Then, again, the commuter pod might not need to be "virtual". In May 2014, Google announced that the next phase of its research into self-driving cars would focus on the development of two passenger electric vehicles with a top speed of 25 miles per hour and specifically geared toward urban environments. Passengers would call for the car and set its destination with a smart phone app. Google engineers have come to the conclusion that returning the vehicle to the driver's control in the event of an emergency is unfeasible, and the vehicles will be fully automated -- with no steering wheel or brake pedal.
In an interview with John Markoff of the New York Times, Sergey Brin highlighted the company's dramatic departure from the more "incremental" designs being pursued by the major auto manufacturers, saying "that stuff seems not entirely in keeping with our mission of being transformative."
The market might also create other solutions geared toward sharing automated vehicles. Kevin Drum of Mother Jones, who thinks that "genuine self-driving cars will be available within a decade and that they will be big game changers", has suggested that it might be possible to purchase a share in a car service, with guaranteed availability, for a fraction of what it would cost to buy a vehicle. In other words, you would share the car only with fellow subscribers to a service, rather than with the public at large.
If the sharing model does prevail, higher utilisation for each car would, of course, mean fewer vehicles relative to the population. Environmentalists and urban planners would likely be overjoyed; automobile manufacturers not so much. Beyond the prospect of fewer cars per capita, there could also be a significant threat to luxury automotive brands. If you don't own the car and will use it for only a single trip, you have little reason to care what make or model it is. Cars could cease to be status items, and the automobile market might well become commoditised.
For these reasons, I think it's a good bet that the auto manufacturers will cling pretty tightly to keeping someone in the driver's seat -- even if he or she rarely touches the controls. Automotive manufacturers could be poised to face the kind of dilemma that powerful companies often encounter when disruptive technologies come along. The company is forced to choose between protecting the business that provides revenue today and in the near future -- or helping to propel an emerging technology that may ultimately devalue or even destroy that legacy business.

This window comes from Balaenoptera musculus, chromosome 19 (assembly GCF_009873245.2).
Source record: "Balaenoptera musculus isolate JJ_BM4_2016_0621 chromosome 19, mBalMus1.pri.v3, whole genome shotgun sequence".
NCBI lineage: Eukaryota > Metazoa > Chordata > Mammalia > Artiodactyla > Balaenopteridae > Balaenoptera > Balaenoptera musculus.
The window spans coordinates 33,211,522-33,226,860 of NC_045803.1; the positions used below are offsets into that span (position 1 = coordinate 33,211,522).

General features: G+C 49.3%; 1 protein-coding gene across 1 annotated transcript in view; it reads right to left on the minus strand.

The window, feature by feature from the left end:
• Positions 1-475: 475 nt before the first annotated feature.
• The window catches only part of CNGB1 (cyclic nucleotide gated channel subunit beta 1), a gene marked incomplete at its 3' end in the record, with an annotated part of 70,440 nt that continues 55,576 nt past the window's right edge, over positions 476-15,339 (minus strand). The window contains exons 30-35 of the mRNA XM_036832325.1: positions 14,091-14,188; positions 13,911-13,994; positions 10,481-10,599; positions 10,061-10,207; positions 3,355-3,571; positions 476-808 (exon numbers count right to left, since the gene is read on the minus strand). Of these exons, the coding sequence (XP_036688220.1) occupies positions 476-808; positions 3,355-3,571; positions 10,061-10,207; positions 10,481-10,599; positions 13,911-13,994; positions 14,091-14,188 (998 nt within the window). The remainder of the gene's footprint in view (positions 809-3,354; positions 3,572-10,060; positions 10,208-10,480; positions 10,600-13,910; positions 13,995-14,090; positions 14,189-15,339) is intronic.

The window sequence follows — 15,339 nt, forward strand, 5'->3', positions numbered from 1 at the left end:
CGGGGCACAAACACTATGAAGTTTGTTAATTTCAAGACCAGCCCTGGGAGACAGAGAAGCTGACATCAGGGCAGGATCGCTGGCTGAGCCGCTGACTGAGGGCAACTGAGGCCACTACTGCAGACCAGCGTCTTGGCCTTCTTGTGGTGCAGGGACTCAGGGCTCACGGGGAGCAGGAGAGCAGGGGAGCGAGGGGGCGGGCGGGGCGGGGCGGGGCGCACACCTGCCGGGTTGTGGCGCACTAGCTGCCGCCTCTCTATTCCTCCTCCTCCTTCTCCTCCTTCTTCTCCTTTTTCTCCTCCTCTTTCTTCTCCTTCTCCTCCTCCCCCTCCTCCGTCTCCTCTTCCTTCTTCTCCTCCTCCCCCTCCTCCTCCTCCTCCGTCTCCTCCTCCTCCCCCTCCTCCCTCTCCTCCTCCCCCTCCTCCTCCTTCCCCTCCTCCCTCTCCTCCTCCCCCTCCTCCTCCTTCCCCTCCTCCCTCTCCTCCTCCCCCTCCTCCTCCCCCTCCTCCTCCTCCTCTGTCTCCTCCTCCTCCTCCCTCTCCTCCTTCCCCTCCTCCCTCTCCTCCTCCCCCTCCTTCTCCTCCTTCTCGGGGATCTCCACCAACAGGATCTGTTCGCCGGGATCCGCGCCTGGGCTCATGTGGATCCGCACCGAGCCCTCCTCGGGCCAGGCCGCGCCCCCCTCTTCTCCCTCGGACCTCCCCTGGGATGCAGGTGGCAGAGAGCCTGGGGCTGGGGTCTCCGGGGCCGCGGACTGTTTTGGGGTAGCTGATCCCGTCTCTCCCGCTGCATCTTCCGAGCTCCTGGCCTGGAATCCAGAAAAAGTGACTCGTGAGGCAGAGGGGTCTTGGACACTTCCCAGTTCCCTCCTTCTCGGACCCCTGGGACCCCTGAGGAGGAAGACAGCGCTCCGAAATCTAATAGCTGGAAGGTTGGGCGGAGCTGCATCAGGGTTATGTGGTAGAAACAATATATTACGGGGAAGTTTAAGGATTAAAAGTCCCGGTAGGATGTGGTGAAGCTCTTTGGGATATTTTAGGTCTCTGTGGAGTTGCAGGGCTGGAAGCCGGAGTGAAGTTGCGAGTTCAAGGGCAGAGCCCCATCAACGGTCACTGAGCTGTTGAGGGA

History shows that companies nearly always choose to protect their established revenue streams. If the kind of revolution that Brin envisions is to unfold, it may have to arise outside the automotive industry. And, of course, Brin may be in exactly the right place to make that happen.
If the individual-ownership model for cars ultimately falls, the impact on broad swathes of the economy and job market would be extraordinary. Think of all the car dealers, independent repair shops, and gas stations within a few miles of your home. Their existence is all tied directly to the fact that automobile ownership is widely distributed.
In the world that Google envisions, robotic cars will be concentrated into fleets. Maintenance, repair, insurance, and fuelling would likewise be centralised. Untold thousands of small businesses, and the jobs associated with them, would evaporate. To get a sense of just how many jobs might be at risk, consider that, in Los Angeles alone, about 10,000 people work in car washes.
This post was excerpted from Martin Ford's new bookRise of the Robots: Technology and the Threat of a Jobless Future.